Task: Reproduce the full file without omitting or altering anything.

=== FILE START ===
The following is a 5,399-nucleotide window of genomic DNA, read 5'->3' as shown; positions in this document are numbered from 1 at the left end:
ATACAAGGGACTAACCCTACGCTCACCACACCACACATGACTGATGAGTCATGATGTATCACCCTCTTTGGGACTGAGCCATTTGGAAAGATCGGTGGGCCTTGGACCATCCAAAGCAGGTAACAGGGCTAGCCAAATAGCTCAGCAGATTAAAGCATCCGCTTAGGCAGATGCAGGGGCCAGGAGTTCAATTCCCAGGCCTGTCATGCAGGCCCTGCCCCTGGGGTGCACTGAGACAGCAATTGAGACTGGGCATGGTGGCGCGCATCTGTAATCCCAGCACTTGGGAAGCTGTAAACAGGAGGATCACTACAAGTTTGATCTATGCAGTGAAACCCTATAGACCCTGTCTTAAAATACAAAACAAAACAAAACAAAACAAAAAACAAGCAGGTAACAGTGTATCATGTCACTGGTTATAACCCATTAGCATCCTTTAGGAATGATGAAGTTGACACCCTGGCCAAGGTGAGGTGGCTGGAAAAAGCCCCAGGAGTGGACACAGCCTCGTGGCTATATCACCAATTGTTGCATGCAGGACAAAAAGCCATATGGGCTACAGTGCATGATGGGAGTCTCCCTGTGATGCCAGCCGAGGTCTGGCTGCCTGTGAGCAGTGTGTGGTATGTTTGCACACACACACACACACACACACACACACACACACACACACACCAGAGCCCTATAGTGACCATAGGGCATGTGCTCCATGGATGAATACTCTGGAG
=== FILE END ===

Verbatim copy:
The following is a 5,399-nucleotide window of genomic DNA, read 5'->3' as shown; positions in this document are numbered from 1 at the left end:
ATACAAGGGACTAACCCTACGCTCACCACACCACACATGACTGATGAGTCATGATGTATCACCCTCTTTGGGACTGAGCCATTTGGAAAGATCGGTGGGCCTTGGACCATCCAAAGCAGGTAACAGGGCTAGCCAAATAGCTCAGCAGATTAAAGCATCCGCTTAGGCAGATGCAGGGGCCAGGAGTTCAATTCCCAGGCCTGTCATGCAGGCCCTGCCCCTGGGGTGCACTGAGACAGCAATTGAGACTGGGCATGGTGGCGCGCATCTGTAATCCCAGCACTTGGGAAGCTGTAAACAGGAGGATCACTACAAGTTTGATCTATGCAGTGAAACCCTATAGACCCTGTCTTAAAATACAAAACAAAACAAAACAAAACAAAAAACAAGCAGGTAACAGTGTATCATGTCACTGGTTATAACCCATTAGCATCCTTTAGGAATGATGAAGTTGACACCCTGGCCAAGGTGAGGTGGCTGGAAAAAGCCCCAGGAGTGGACACAGCCTCGTGGCTATATCACCAATTGTTGCATGCAGGACAAAAAGCCATATGGGCTACAGTGCATGATGGGAGTCTCCCTGTGATGCCAGCCGAGGTCTGGCTGCCTGTGAGCAGTGTGTGGTATGTTTGCACACACACACACACACACACACACACACACACACACACACACCAGAGCCCTATAGTGACCATAGGGCATGTGCTCCATGGATGAATACTCTGGAG